Desde el Frente Feminista de los Movimientos Sociales del Alba expresamos nuestro dolor e indignación ante el femicidio de la hermana del COPINH (Consejo Cívico de Organizaciones Populares e Indígenas de Honduras) Lesbia Janeth Urquia Urquia, quien fue brutalmente asesinada el martes 5 de julio en el Municipio de Marcala, La Paz.

Nos resulta intolerable que se siga matando a las defensoras de la vida, a las mujeres del pueblo, a quienes han puesto sus esfuerzos para hacer más habitable nuestro mundo.

Janett era una luchadora contra las represas y en defensa de la vida; una destacada dirigente comunitaria, y cuidadora de los bienes comunes y de los derechos indígenas.

Tenía 49 años, y era madre de dos hijas y un hijo, a quienes les hacemos llegar nuestro abrazo y toda nuestra solidaridad. Sepan que su mamá, Janeth, seguirá presente en todas nuestras luchas en el continente.

En estos meses su lucha junto a la de la comunidad, tenía como objetivo defender los ríos, evitar su concesionamiento y privatización, y especialmente frenar la construcción de la represa Aurora 1 del Muncipio de San José, proyecto en el cual tiene vinculación directa la presidenta del Partido Nacional y vicepresidenta del Congreso Nacional Gladys Aurora López.

Este hecho se produjo, además, en el marco de una jornada de “consulta” que se realizó en Marcala, por parte del gobierno asesino de Honduras, sobre el proyecto de ley de aprobación del mecanismo de la consulta previa, libre e informada a las comunidades indígenas, y cuando se preparaba una nueva consulta, a realizarse este domingo en Santa Elena, La Paz, sobre la construcción de otra represa, promovida por el pueblo lenca.

El asesinato de Janeth, es un nuevo golpe a las defensoras de los ríos y territorios de Nuestra América. En este año hemos sufrido el asesinato de la compañera Nilce de Souce del MAB (Movimiento de Afectados por las Represas) de Brasil, y hace 4 meses el asesinato de Berta Caceres, coordinadora general del COPINH, así como también de otros/as defensores y defensoras de los derechos de nuestros pueblos asesinados por este sistema capitalista patriarcal y colonial, que pretende detener la lucha de las mujeres y de los pueblos, desparramando el terror y la muerte. Con el femicidio a defensoras, se pretende atemorizar a las mujeres, para que no participemos en la defensa de la vida, limitando nuestro ejercicio de autonomía y participación.

Las feministas del continente nuestroamericano decimos que no nos van a detener. Que nuestra lucha es por la vida, y por ello seguiremos andando, cada vez más juntas, cada vez más firmes.

Denunciamos al gobierno de Honduras por este nuevo femicidio.

Exigimos que cese la persecución y los asesinatos a las compañeras y compañeros del COPINH.

Llamamos a las mujeres de nuestros pueblos a movilizarnos para exigir justicia verdadera, y para que se termine con esta impunidad.

Hacemos nuestras las palabras de nuestra querida hermana, Berta Cáceres: Despertémonos humanidad.

 

Argentina

Confluencia Movimiento Popular La Dignidad – Katari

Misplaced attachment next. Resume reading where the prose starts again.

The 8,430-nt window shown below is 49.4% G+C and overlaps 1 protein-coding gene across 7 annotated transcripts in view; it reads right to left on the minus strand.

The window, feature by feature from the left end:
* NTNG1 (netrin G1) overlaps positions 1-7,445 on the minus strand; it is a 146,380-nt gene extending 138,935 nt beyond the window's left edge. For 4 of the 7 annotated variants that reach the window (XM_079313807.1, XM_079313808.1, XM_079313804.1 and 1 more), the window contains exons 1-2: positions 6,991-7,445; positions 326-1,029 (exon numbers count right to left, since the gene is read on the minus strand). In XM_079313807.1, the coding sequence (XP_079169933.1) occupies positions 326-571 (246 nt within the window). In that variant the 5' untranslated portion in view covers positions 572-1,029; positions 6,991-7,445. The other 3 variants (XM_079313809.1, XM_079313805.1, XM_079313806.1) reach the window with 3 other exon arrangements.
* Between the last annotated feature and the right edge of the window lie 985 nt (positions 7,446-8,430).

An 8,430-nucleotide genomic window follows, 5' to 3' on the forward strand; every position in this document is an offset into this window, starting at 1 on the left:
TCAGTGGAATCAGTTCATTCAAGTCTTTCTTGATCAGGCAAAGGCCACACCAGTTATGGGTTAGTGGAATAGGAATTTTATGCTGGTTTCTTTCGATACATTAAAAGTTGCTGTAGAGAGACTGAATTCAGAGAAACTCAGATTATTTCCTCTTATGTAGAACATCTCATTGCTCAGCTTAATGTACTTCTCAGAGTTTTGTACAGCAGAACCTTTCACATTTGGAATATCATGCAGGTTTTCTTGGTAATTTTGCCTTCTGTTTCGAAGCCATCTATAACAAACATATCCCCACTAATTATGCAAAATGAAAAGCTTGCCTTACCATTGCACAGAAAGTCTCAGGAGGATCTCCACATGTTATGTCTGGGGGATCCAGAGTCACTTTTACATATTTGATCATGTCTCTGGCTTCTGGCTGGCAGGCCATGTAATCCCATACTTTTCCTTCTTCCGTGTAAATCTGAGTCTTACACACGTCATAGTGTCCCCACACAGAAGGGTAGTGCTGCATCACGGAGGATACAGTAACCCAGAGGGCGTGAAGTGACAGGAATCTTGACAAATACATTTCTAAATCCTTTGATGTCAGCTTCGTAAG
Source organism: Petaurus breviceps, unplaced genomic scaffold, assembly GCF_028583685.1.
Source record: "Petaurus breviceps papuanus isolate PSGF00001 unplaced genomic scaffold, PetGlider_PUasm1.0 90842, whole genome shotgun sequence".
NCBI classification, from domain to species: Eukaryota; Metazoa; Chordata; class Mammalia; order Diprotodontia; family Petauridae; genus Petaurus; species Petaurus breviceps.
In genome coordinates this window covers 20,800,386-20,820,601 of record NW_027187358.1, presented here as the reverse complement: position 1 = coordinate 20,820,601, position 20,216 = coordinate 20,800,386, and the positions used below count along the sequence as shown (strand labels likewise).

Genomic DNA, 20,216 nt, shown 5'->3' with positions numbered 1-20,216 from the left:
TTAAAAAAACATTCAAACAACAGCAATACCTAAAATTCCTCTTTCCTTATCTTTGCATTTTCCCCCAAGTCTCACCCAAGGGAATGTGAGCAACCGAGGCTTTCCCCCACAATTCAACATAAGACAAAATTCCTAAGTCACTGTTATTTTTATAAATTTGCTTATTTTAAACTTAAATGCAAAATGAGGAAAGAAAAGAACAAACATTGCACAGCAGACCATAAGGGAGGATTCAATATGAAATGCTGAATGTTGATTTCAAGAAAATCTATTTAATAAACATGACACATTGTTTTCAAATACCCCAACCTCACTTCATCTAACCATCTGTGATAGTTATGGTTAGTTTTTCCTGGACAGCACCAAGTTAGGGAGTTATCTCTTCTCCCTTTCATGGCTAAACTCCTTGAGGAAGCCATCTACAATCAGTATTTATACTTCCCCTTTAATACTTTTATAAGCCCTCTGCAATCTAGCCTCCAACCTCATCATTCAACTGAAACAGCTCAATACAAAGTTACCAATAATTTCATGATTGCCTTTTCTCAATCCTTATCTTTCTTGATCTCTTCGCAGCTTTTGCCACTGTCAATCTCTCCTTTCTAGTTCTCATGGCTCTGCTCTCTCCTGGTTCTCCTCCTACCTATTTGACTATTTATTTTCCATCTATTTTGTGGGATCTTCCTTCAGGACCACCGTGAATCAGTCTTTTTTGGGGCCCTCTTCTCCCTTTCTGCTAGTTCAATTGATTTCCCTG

Congreso de los Pueblos de Colombia – Capítulo Argentina

Equipo de Educación Popular Pañuelos en Rebeldía

Frente Popular Darío Santillán

Frente Popular Darío Santillán Corriente Nacional

Marcha Patriótica de Colombia – Capítulo Argentina

Seamos Libres

 

Colombia

Confluencia de mujeres para la acción pública

Movimiento Social y Político Congreso de los Pueblos

Movimiento Político y Social Marcha Patriótica

 

Costa Rica

MAIZ – Movimiento Alternativa de Izquierdas

 

Guatemala

Alianza Política Sector de Mujeres de Guatemala

 

Honduras

Frente Nacional de Resistencia Popular

Red de Defensoras

Plataforma del movimiento social y popular de Honduras

 

México

Jóvenes ante la emergencia nacional

Comité 68

 

Paraguay

CONAMURI

 

Puerto Rico

Movimiento de Agroecología Popular

 

Venezuela

Araña Feminista.

Gioconda Mota.

Alba Carosio

ALBA TV

Escuela de feminismo popular, identidades y sexualidades revolucionarias

Colectivo tinta violeta

 

Canadá

Círculo bolivariano Louis Riel.

Red de Solidaridad con Latinoamérica y el Caribe (LACSN)

 

Origen: http://www.movimientos.org/es/content/frente-al-asesinato-de-lesbia-janeth-urqu%C3%ADa-urqu%C3%ADa

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NO a la Mina – El gobierno hondureño seduce a las mineras pero vulnera derechos humanos

Mientras se desarrolla el II Congreso Internacional de Minería en Honduras, hoy 13 de julio de 2016, el recurso de inconstitucionalidad en cont

Origen: NO a la Mina – El gobierno hondureño seduce a las mineras pero vulnera derechos humanos

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Ley “Bertha Cáceres” camino a la Unión Europea

La Ley “Bertha Cáceres”, aunque difícil de aprobarse en EEUU, ha prendido las alarmas en Honduras donde se habla de una nueva legislación para proteger a defensores de derechos humanos.

Origen: Ley “Bertha Cáceres” camino a la Unión Europea

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La tierra tiembla

Cuatro meses después del asesinato de la ambientalista Berta Cáceres, el cuerpo de la lideresa hondureña Lesbia Janeth Urquía Urquía fue encontrado en un basurero municipal. El hecho es considerado un nuevo feminicidio político para acallar las voces de las mujeres que defienden la tierra en contra de un sistema patriarcal, racista y capitalista. Honduras es considerado el país más peligroso per cápita para lxs activistas ambientales, con 101 asesinatos entre 2010 y 2014.